How to Teach Your Kids to Help Others

How to Teach Your Kids to Help Others

Many adults claim that today’s youth are self-centered and hedonistic. What they don’t realize is that such claims have been around for thousands of years, at least as far back as Greece’s golden age, when philosophers like Plato and Aristotle made similar observations about the youth of their era.

It’s in the nature of kids to become preoccupied with self interests as they mature. But by the time they reach adolescence, they should be learning how to care for the needs of others as well as their own. It’s up to parents to show them how to do this.

Here are a few suggested ways to train your child in this useful and important quality:

  1. Start when they’re young. Even preschoolers can be taught to offer toys to other children or to help pick up clutter around the house. This lays the groundwork for helping them see the need to look beyond themselves and care about what is going on around them, taking an active role in caring for others.
  2. Get them involved in a club, group, or program that propels youth into the community to assist the elderly, poor, or needy with specific tasks, such as cleaning a house, picking up trash, or mowing a lawn. If there isn’t a group your kids can join, get them to help a neighbor who can benefit from their assistance.
  3. Train children to respect their elders. Take them to visit great-Aunt Martha or offer a gift to a retired teacher’s aide. Expect them to write thank-you notes for thoughtful gifts or services they receive, and encourage them to send cards to soldiers or shut-ins over the holidays.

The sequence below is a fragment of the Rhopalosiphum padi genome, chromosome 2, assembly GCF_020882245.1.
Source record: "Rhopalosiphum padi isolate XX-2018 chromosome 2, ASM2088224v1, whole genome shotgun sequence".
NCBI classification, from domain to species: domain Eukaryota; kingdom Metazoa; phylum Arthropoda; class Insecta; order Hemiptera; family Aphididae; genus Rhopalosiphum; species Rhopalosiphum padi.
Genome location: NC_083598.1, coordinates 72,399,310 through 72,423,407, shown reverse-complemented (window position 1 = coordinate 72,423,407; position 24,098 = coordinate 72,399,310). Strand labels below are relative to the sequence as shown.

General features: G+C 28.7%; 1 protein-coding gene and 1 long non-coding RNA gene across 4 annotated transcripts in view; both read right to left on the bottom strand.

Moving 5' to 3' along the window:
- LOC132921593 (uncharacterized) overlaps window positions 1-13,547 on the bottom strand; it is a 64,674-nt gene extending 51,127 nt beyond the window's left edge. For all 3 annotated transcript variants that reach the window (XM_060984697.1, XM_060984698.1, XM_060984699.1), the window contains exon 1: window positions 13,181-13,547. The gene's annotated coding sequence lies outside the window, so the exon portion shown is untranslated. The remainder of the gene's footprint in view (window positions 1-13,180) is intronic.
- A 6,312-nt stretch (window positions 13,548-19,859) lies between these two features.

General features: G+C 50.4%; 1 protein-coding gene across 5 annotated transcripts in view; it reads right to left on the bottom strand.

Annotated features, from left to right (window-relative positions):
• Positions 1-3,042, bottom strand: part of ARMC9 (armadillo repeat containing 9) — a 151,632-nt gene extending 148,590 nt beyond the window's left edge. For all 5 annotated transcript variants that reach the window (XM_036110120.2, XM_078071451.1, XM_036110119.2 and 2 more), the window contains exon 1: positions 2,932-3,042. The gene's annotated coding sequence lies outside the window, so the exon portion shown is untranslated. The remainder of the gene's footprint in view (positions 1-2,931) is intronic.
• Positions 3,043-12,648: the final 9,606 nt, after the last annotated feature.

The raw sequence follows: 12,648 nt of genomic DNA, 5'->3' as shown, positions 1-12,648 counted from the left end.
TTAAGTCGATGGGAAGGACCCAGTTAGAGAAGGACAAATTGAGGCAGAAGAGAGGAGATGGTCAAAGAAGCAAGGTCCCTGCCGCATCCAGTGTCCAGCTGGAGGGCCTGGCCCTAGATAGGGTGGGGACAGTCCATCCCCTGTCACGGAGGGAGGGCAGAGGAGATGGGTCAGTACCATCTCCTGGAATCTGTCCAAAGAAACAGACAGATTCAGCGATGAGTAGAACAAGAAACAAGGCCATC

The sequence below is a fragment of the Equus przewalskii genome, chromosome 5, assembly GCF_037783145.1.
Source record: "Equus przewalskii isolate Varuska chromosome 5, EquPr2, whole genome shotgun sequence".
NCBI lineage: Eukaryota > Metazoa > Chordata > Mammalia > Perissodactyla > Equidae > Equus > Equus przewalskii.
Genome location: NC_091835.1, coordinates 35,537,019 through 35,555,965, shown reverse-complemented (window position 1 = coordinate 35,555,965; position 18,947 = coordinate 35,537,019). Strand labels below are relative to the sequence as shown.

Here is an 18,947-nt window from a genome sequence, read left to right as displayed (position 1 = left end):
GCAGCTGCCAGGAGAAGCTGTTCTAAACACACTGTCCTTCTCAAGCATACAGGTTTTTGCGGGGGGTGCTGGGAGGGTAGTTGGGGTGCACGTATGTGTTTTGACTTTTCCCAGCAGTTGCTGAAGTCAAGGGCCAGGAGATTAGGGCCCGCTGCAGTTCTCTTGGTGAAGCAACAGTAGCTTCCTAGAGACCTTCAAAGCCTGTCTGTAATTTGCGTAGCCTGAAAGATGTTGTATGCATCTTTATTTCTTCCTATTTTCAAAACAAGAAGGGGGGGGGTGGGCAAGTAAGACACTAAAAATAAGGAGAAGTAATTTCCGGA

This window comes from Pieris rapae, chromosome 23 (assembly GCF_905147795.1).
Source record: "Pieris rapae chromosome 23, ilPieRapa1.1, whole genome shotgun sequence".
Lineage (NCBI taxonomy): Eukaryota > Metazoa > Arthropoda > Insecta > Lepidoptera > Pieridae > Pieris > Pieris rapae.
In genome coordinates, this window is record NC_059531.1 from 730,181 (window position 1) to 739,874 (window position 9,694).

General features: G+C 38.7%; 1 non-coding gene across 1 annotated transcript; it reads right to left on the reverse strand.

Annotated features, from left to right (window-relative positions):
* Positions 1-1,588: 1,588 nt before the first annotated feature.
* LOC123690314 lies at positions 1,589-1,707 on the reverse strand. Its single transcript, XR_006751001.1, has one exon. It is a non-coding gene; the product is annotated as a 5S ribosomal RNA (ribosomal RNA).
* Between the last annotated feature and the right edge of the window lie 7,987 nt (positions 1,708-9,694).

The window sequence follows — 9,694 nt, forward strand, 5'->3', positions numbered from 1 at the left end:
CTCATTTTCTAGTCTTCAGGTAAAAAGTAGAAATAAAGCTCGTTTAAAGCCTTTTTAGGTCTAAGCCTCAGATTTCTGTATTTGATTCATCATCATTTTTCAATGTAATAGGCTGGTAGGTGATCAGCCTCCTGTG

4. Be a good role model. If you are not already doing something, find a project or care ministry that you can join to help others in need. Volunteering at the hospital or a social service agency, delivering meals to senior citizens, or leading a free class on writing or ceramics at the nursing home provides a terrific example of service to others. Take your kids along sometime so they can watch and learn.
  5. Emphasize holiday opportunities to help others. Baking cookies for a disabled person, caroling outside the house of someone who has lost a loved one, or making a home-made gift for a person who lives alone shows a thoughtful and caring attitude.
  6. Guide them to sensitivity toward public service. After an especially enjoyable hotel stay, restaurant meal, or school field trip, ask your children to send a thank-you note of appreciation. Even though such messages are unexpected generally, the professionals who receive them will be grateful and your kids will get to practice additional thoughtful acts.
  7. Look for special opportunities. If a child enrolls at school from another country, a disabled person moves in next door, or a terminally ill person is introduced at church, remind your children of the special needs these people might have, and give some thought to a family project geared toward assisting them in a special way, whether it’s everyone helping to make a hot meal to take over or chipping in to buy a new vacuum sweeper.

Helping others is more than an action, it’s an attitude of caring and willingness to serve others. Don’t neglect the opportunity of cultivating this important trait in your children’s lives.

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